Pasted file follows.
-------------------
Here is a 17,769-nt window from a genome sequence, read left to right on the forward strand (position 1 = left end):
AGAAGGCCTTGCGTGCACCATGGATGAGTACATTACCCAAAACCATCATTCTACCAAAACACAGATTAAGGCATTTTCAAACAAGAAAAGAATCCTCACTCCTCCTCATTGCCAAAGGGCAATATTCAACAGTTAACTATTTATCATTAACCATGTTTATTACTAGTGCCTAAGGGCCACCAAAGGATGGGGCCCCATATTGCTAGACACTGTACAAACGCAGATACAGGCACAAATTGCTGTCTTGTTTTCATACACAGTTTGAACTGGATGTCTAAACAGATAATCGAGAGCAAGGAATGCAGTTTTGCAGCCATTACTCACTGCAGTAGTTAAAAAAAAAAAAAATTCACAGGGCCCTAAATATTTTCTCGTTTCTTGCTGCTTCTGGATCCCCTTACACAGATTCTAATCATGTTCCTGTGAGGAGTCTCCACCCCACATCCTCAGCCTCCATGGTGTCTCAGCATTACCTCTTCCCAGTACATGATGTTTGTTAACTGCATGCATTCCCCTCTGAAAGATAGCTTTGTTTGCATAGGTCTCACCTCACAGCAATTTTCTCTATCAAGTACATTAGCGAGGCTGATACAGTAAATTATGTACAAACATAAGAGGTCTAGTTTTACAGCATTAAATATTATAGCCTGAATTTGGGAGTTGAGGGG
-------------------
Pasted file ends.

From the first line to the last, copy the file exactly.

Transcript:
Here is a 17,769-nt window from a genome sequence, read left to right on the forward strand (position 1 = left end):
AGAAGGCCTTGCGTGCACCATGGATGAGTACATTACCCAAAACCATCATTCTACCAAAACACAGATTAAGGCATTTTCAAACAAGAAAAGAATCCTCACTCCTCCTCATTGCCAAAGGGCAATATTCAACAGTTAACTATTTATCATTAACCATGTTTATTACTAGTGCCTAAGGGCCACCAAAGGATGGGGCCCCATATTGCTAGACACTGTACAAACGCAGATACAGGCACAAATTGCTGTCTTGTTTTCATACACAGTTTGAACTGGATGTCTAAACAGATAATCGAGAGCAAGGAATGCAGTTTTGCAGCCATTACTCACTGCAGTAGTTAAAAAAAAAAAAAATTCACAGGGCCCTAAATATTTTCTCGTTTCTTGCTGCTTCTGGATCCCCTTACACAGATTCTAATCATGTTCCTGTGAGGAGTCTCCACCCCACATCCTCAGCCTCCATGGTGTCTCAGCATTACCTCTTCCCAGTACATGATGTTTGTTAACTGCATGCATTCCCCTCTGAAAGATAGCTTTGTTTGCATAGGTCTCACCTCACAGCAATTTTCTCTATCAAGTACATTAGCGAGGCTGATACAGTAAATTATGTACAAACATAAGAGGTCTAGTTTTACAGCATTAAATATTATAGCCTGAATTTGGGAGTTGAGGGG